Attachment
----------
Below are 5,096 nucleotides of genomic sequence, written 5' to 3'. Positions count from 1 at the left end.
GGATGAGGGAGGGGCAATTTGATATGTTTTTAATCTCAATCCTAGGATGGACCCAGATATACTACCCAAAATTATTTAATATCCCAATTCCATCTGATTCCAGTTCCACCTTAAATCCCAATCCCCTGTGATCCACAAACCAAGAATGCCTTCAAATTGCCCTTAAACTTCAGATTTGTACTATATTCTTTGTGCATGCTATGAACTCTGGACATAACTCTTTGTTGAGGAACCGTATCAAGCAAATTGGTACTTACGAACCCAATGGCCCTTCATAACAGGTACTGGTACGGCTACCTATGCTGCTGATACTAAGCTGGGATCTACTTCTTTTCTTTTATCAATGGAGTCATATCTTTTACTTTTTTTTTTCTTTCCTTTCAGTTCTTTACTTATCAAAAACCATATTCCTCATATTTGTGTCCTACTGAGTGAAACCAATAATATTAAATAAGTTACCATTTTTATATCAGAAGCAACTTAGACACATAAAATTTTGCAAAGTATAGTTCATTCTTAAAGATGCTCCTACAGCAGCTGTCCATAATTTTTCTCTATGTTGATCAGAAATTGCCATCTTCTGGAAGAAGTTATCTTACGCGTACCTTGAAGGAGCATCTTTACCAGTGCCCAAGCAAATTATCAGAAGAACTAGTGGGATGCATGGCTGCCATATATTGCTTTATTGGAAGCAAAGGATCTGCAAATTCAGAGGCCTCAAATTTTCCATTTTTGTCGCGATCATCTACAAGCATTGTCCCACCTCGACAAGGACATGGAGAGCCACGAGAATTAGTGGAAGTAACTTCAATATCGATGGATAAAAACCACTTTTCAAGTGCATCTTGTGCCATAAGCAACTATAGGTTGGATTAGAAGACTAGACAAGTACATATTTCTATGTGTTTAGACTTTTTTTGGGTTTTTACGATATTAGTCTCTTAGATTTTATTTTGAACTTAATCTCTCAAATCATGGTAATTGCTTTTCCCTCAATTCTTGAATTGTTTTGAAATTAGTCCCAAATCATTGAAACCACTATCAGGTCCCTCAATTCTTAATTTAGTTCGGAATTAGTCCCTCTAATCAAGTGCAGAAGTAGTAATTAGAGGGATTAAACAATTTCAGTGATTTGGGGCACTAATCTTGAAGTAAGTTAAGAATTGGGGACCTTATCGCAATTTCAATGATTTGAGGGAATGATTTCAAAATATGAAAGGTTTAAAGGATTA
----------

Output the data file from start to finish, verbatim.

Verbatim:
Below are 5,096 nucleotides of genomic sequence, written 5' to 3'. Positions count from 1 at the left end.
GGATGAGGGAGGGGCAATTTGATATGTTTTTAATCTCAATCCTAGGATGGACCCAGATATACTACCCAAAATTATTTAATATCCCAATTCCATCTGATTCCAGTTCCACCTTAAATCCCAATCCCCTGTGATCCACAAACCAAGAATGCCTTCAAATTGCCCTTAAACTTCAGATTTGTACTATATTCTTTGTGCATGCTATGAACTCTGGACATAACTCTTTGTTGAGGAACCGTATCAAGCAAATTGGTACTTACGAACCCAATGGCCCTTCATAACAGGTACTGGTACGGCTACCTATGCTGCTGATACTAAGCTGGGATCTACTTCTTTTCTTTTATCAATGGAGTCATATCTTTTACTTTTTTTTTTCTTTCCTTTCAGTTCTTTACTTATCAAAAACCATATTCCTCATATTTGTGTCCTACTGAGTGAAACCAATAATATTAAATAAGTTACCATTTTTATATCAGAAGCAACTTAGACACATAAAATTTTGCAAAGTATAGTTCATTCTTAAAGATGCTCCTACAGCAGCTGTCCATAATTTTTCTCTATGTTGATCAGAAATTGCCATCTTCTGGAAGAAGTTATCTTACGCGTACCTTGAAGGAGCATCTTTACCAGTGCCCAAGCAAATTATCAGAAGAACTAGTGGGATGCATGGCTGCCATATATTGCTTTATTGGAAGCAAAGGATCTGCAAATTCAGAGGCCTCAAATTTTCCATTTTTGTCGCGATCATCTACAAGCATTGTCCCACCTCGACAAGGACATGGAGAGCCACGAGAATTAGTGGAAGTAACTTCAATATCGATGGATAAAAACCACTTTTCAAGTGCATCTTGTGCCATAAGCAACTATAGGTTGGATTAGAAGACTAGACAAGTACATATTTCTATGTGTTTAGACTTTTTTTGGGTTTTTACGATATTAGTCTCTTAGATTTTATTTTGAACTTAATCTCTCAAATCATGGTAATTGCTTTTCCCTCAATTCTTGAATTGTTTTGAAATTAGTCCCAAATCATTGAAACCACTATCAGGTCCCTCAATTCTTAATTTAGTTCGGAATTAGTCCCTCTAATCAAGTGCAGAAGTAGTAATTAGAGGGATTAAACAATTTCAGTGATTTGGGGCACTAATCTTGAAGTAAGTTAAGAATTGGGGACCTTATCGCAATTTCAATGATTTGAGGGAATGATTTCAAAATATGAAAGGTTTAAAGGATTA